A May 9, 2003, e-mail provides additional evidence of the meaning of Schlozman's phrases. Luis Reyes, then Counsel to the AAG for the Civil Division, sent an e-mail to Schlozman in connection with a legal matter, endorsing an attorney in the Department's Office of Legal Policy as a "right thinking american [sic] to say the least." In an e-mail response, Schlozman wrote that he "just spoke with [the attorney] to verify his political leanings and it is clear he is a member of the team."

IG/OPR: Schlozman cut section managers out of the hiring process. As explained in the IG/OPR report, a memorandum on hiring procedures sent out by Ralph F. Boyd Jr., then the Civil Rights Division assistant attorney general, indicated that section chiefs were supposed to interview and provide hiring recommendations. However, the report states that Schlozman "prevented many career section chiefs from reviewing résumés of the complete applicant pool, and he only provided to them résumés of applicants he interviewed. Five of the six section chiefs whom Schlozman supervised while [deputy assistant attorneys general], from May 2003 to June 2005, told us that Schlozman further minimized their roles in the hiring process by providing little advance notice of applicant interviews, discouraging their asking questions during the interviews, and ignoring their assessments and recommendations regarding attorney applicants." In sections of the Civil Rights Division where Schlozman was not responsible for hiring, by contrast, "[c]areer section managers and attorneys in these sections had greater roles in the process for hiring experienced attorneys."

Former DOJ official testified that "damage" done to Civil Rights Division by Bush administration hiring practices is "deep and will take time to overcome." Joseph D. Rich, chief of the Civil Rights Division's Voting Section from 1999-2005 and an employee of the Civil Rights Division for 37 years, testified that the appearance of "a conscious effort to remake the Division's career staff" during the Bush administration "resulted in an alarming exodus of career attorneys -- the longtime backbone of the Division that had historically maintained the institutional knowledge of how to enforce our civil rights laws tracing back to the passage of our modern civil rights statutes." From Rich's March 22, 2007, testimony before the House Judiciary Committee:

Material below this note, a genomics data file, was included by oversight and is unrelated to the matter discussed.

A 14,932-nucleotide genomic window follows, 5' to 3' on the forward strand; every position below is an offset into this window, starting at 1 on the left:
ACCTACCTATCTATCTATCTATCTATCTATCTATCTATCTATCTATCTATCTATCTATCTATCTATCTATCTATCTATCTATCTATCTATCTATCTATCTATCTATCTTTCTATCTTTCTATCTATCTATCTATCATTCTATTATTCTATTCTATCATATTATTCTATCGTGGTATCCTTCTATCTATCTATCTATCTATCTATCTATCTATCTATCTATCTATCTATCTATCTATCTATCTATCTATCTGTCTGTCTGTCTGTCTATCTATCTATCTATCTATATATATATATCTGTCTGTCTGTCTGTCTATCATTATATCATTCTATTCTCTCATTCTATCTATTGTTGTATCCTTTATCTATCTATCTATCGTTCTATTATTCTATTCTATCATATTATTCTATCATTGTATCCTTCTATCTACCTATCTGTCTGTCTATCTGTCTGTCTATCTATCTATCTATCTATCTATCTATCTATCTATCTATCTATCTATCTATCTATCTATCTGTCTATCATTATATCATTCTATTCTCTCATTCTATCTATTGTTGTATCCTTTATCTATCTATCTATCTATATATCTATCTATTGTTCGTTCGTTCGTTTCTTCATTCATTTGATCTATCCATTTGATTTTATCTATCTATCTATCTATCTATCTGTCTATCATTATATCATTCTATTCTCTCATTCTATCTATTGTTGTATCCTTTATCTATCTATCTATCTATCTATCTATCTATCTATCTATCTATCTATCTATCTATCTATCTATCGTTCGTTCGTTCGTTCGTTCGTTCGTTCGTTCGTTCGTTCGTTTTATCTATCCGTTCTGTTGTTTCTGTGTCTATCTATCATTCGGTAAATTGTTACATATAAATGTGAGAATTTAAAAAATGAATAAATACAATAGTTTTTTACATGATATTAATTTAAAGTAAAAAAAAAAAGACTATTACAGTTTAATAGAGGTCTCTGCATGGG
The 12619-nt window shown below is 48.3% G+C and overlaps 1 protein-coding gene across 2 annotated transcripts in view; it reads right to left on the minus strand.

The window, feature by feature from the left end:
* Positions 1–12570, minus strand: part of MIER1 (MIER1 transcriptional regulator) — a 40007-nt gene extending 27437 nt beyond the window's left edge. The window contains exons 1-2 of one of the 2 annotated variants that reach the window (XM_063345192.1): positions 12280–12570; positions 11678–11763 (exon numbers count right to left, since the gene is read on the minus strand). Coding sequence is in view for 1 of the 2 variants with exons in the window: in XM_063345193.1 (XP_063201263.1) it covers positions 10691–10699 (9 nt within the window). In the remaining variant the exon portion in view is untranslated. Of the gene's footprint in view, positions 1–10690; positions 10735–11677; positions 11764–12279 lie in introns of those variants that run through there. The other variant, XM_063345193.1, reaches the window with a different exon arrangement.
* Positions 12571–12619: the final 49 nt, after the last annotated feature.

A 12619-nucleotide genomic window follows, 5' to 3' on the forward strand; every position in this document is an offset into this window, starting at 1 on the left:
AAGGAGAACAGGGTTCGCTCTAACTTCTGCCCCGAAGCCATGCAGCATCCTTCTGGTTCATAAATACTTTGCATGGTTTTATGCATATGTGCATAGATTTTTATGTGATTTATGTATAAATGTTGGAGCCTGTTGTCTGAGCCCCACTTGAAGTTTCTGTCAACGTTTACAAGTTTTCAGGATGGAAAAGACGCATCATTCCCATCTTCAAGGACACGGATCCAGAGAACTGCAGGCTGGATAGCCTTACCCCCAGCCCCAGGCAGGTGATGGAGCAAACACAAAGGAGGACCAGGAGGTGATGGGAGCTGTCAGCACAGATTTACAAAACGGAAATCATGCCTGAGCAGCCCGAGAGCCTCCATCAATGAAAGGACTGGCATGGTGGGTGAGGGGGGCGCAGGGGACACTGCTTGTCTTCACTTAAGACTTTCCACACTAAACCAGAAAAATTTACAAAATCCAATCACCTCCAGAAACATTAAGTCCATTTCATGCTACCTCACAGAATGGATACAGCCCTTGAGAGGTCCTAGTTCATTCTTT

During the Bush Administration, there has been an unprecedented effort to change the make-up of the career staff at the Civil Rights Division. This has resulted in a major loss of career personnel with many years of experience in civil rights enforcement and in the invaluable institutional memory that had always been maintained in the Division until now -- in both Republican and Democratic administrations. Replacement of this staff through a new hiring process resulted in the perception and reality of politicization of the Division, and high profile decisions in voting matters have added significantly to this. The overall impact has been a loss of public confidence in the fair and even-handed enforcement of civil rights laws by the Department of Justice.

Phony "scandal" does not stand up to the evidence

Right-wing activists and Fox News promoted unsubstantiated allegations based on hearsay. Right-wing media figures -- led by GOP activist J. Christian Adams -- have relied on distorted evidence and hearsay to accuse the Obama Justice Department of racially charged "corruption" based on the decision not to pursue additional charges against members of the New Black Panther Party accused of intimidating voters outside a Philadelphia polling center in 2008, claiming that the decision was based on "hostility in the voting rights section to bringing cases on behalf of white victims for the benefit of national racial minorities." Fox News has discussed the phony scandal during more than 100 segments since June 30.

Unsubstantiated allegations against DOJ don't stand up to facts. Adams has acknowledged lacking firsthand knowledge of the events he has cited to support his claims, and the suggestion that the Civil Rights Division in the Obama DOJ is hostile to "bringing cases on behalf of white victims for the benefit of national racial minorities" falls apart given the fact that the Obama DOJ obtained judgment against one defendant in the New Black Panthers case and requested additional judgment against black leaders in Mississippi who were found to have discriminated against white voters.

Conservative Civil Rights Commission vice chair ridiculed commission's investigation. A July 16 Politico article reported that Abigail Thernstrom, a Republican who serves as vice chair of the Civil Rights Commission and who is an adjunct scholar at the American Enterprise Institute, said, "This doesn't have to do with the Black Panthers, this has to do with their fantasies about how they could use this issue to topple the [Obama] administration." Politico also quoted Thernstrom saying, "My fellow conservatives on the commission had this wild notion they could bring Eric Holder down and really damage the president."